Essais de teintures pour la laineFondation du patrimoine

Dye formulas are first tested in small quantities. Owing to environmental concerns, only the exact amount of pigment required is used for each dyeing cycle, so that none is left over in the water at the end of this step.
It takes three to five tests on average to get the desired color.

Laboratoire de teintures de laineFondation du patrimoine

The test skeins are kept to compare the colors at the end of dyeing, as well as to have a reference for the next dyeings of the same product.

Bacs de teinture de la laineFondation du patrimoine

Once the dye formula is ready and the wool is degreased, the skeins are immersed in 208°F water, which is the ideal temperature to fix the colors.
A control skein is taken out of the bath beforehand, to compare it with the test color before drying. The bath can then be adjusted if necessary.

Laines teintéesFondation du patrimoine

Once out of the dye bath, the wool is put in a softening bath. It is then wrung out, dried, and sprayed before being sent to the finishing workshops.

Gateaux de fils de laineFondation du patrimoine

The yarn is then stored in cakes (on the left of the picture) before being put into their final packaging: for the textile industry, this is most often cones, or in balls to be sold to the general public.

Pelotes fonty achevéesFondation du patrimoine

Each ball is eventually weighed, labeled, and manually bagged.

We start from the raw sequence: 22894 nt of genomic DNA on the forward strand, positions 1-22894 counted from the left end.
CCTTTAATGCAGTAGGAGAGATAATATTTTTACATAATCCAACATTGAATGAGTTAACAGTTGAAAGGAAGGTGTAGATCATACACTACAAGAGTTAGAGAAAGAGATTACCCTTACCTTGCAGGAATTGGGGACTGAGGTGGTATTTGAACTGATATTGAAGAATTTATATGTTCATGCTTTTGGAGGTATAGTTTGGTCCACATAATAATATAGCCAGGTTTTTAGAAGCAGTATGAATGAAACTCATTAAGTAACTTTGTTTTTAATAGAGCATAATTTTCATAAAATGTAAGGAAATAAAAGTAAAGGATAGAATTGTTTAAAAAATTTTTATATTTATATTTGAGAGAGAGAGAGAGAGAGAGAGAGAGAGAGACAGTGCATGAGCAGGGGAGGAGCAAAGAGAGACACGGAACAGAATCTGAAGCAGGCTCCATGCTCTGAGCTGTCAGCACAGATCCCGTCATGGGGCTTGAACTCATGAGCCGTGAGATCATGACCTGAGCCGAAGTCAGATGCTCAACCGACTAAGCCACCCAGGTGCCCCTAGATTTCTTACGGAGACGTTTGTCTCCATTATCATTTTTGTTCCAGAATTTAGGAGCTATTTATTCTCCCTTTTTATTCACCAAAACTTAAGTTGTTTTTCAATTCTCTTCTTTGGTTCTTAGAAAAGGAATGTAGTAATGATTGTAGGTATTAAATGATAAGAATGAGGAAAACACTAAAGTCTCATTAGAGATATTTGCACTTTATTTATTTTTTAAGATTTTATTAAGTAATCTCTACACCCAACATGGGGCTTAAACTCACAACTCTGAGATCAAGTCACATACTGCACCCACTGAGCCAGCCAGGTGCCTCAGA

Station écologique d'épuration des eauxFondation du patrimoine

In an effort to protect the environment, the Fonty spinning mill has had an ecological treatment plant since 2015.
Wastewater flows from tank to tank and pollutants are filtered out by sand and reed roots, encouraging growth of bacteria that will carry out the treatment.
The water that is then released into the Cher is cleaner than the water that was drawn out of it.

Métier à tapisserie à la Cité de la tapisserie d'AubussonFondation du patrimoine

From wool yarn to tapestry

Another industry emblematic of the Creuse evolved in the context of this traditional wool yarn production: tapestry-making. Aubusson, located about thirty kilometers from Rougnat, preserves the memory of this historical craft. The city, formerly a Royal Manufactory, is now recognized by UNESCO as a repository of this intangible cultural heritage.

Tapisserie Tolkien à la Cité de la tapisserie d'AubussonFondation du patrimoine

The Cité Internationale de la Tapisserie d'Aubusson (International Tapestry Community of Aubusson), aims to promote this art as well as its unique history. But it also participates in bringing contemporary tapestry creation to life.

In this context, a tapestry dedicated to Tolkien's works was commissioned and its creation was supported by the Fondation du Patrimoine (French Heritage Foundation).

Rencontre avec Benoît de Larouzière - Dirigeant de la Filature Fonty à RougnatFondation du patrimoine

Video interview with Benoît de Larouzière, director of the Fonty spinning mill.

Credits: Story

Our thanks to Benoît de Larouzière, Béatrice Faury from Creuse Tourism, Carine Pauliac from the Nouvelle-Aquitaine Regional Tourism Committee, and the Cité Internationale de la Tapisserie à Aubusson, for their help in creating this content.

To support the Fondation du Patrimoine's projects, click this link

Credits: All media
The story featured may in some cases have been created by an independent third party and may not always represent the views of the institutions, listed below, who have supplied the content.